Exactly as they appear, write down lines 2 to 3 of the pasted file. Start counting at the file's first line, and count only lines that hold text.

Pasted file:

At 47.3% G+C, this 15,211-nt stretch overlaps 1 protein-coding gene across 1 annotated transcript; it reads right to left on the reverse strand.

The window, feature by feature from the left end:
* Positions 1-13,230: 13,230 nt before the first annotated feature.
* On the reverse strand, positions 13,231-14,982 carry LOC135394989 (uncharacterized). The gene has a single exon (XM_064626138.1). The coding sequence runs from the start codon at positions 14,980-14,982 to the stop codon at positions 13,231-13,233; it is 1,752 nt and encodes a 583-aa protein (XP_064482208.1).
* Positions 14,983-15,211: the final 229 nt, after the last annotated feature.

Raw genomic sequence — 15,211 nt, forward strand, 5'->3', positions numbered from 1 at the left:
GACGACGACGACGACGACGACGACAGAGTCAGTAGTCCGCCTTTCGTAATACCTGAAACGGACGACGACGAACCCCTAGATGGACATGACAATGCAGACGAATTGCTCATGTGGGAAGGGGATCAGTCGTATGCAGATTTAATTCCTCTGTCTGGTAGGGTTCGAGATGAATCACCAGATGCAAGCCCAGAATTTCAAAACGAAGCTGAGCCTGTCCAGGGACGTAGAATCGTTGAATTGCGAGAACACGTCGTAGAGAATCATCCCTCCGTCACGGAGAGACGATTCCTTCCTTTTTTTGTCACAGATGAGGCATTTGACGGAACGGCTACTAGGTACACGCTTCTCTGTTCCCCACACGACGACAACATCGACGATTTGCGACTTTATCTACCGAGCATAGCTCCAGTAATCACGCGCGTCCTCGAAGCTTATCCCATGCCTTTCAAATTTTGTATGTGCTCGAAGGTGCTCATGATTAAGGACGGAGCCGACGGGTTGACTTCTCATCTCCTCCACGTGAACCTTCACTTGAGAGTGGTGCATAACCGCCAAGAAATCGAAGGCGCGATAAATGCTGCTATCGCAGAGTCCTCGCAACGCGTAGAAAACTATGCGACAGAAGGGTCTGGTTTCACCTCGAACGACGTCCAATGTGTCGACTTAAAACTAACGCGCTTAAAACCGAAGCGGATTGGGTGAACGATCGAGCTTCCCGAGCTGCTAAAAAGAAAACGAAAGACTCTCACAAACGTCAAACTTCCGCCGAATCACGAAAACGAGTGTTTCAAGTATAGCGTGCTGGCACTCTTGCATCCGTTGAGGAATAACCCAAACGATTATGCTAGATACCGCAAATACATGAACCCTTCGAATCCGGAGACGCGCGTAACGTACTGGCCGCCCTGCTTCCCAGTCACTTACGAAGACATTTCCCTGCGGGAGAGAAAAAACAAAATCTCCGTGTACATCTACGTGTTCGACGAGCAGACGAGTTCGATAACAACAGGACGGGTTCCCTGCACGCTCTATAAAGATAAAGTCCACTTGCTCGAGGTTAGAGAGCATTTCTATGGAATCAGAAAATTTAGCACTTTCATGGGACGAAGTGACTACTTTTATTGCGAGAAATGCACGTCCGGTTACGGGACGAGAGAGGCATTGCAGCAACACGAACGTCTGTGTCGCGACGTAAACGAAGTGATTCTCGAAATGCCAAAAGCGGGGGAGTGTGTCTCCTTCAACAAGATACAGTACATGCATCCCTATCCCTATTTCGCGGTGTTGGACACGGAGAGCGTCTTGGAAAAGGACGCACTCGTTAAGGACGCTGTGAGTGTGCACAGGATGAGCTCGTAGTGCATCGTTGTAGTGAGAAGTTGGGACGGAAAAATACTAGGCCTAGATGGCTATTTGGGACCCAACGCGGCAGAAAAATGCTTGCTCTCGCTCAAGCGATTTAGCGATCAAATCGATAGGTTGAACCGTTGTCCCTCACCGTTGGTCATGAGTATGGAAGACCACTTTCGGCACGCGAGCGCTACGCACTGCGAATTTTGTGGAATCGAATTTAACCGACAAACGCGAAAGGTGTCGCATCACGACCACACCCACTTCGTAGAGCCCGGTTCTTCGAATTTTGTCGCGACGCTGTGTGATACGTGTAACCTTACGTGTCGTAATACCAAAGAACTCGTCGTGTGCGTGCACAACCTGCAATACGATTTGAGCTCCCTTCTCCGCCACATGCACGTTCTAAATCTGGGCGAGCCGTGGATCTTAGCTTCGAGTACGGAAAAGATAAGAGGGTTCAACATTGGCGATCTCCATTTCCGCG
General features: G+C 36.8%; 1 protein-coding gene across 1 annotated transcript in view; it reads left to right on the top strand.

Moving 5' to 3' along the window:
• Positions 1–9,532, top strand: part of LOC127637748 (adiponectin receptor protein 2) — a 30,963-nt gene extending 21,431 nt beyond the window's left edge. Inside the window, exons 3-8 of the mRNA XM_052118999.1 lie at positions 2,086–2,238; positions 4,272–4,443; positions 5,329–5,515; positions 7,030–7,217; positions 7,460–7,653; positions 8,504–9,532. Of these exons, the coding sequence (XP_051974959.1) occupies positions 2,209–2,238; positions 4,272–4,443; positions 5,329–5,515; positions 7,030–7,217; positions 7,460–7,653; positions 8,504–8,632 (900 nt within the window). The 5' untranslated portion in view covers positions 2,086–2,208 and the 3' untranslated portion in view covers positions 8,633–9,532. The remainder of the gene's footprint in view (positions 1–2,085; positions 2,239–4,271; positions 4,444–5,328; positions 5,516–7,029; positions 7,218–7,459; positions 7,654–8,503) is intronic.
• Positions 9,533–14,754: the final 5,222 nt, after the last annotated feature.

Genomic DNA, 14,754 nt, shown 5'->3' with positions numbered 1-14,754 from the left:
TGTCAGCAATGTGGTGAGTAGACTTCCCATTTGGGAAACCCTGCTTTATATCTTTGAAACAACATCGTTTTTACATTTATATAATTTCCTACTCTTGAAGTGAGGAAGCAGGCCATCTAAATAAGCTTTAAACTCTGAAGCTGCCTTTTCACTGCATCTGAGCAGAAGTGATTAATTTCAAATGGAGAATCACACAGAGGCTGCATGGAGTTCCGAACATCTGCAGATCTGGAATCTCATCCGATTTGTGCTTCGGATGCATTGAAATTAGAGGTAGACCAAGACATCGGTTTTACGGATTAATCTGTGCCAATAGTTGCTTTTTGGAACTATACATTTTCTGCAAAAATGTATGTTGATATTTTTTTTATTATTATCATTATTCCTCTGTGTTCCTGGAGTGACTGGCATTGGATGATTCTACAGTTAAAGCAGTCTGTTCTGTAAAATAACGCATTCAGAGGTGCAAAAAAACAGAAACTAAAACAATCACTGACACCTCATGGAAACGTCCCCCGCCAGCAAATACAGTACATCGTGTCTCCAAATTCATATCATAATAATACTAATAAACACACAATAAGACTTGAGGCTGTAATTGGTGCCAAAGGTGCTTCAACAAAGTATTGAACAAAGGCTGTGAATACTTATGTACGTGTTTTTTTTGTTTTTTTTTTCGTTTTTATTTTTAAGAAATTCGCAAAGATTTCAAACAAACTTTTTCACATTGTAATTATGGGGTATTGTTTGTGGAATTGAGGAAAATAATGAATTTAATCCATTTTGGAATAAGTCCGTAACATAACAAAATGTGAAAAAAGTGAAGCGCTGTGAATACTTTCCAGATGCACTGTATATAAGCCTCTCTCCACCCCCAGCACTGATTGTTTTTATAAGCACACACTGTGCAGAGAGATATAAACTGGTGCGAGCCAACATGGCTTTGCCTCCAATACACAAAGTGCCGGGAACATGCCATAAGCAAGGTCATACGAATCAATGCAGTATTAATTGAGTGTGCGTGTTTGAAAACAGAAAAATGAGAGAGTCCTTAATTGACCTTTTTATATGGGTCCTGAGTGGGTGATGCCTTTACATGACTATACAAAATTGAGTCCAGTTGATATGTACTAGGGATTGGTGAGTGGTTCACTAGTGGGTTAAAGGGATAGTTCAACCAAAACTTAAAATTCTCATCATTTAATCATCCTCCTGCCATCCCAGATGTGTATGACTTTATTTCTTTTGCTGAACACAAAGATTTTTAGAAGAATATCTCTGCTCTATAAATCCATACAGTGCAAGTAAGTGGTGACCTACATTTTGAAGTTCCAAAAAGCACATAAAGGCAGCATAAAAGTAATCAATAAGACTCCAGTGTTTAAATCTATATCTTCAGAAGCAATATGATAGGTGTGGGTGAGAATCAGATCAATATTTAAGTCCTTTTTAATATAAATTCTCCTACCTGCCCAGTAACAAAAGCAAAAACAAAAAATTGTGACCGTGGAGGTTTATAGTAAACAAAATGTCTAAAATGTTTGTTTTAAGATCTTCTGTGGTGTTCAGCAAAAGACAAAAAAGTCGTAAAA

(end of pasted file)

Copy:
The window, feature by feature from the left end:
* Positions 1-13,230: 13,230 nt before the first annotated feature.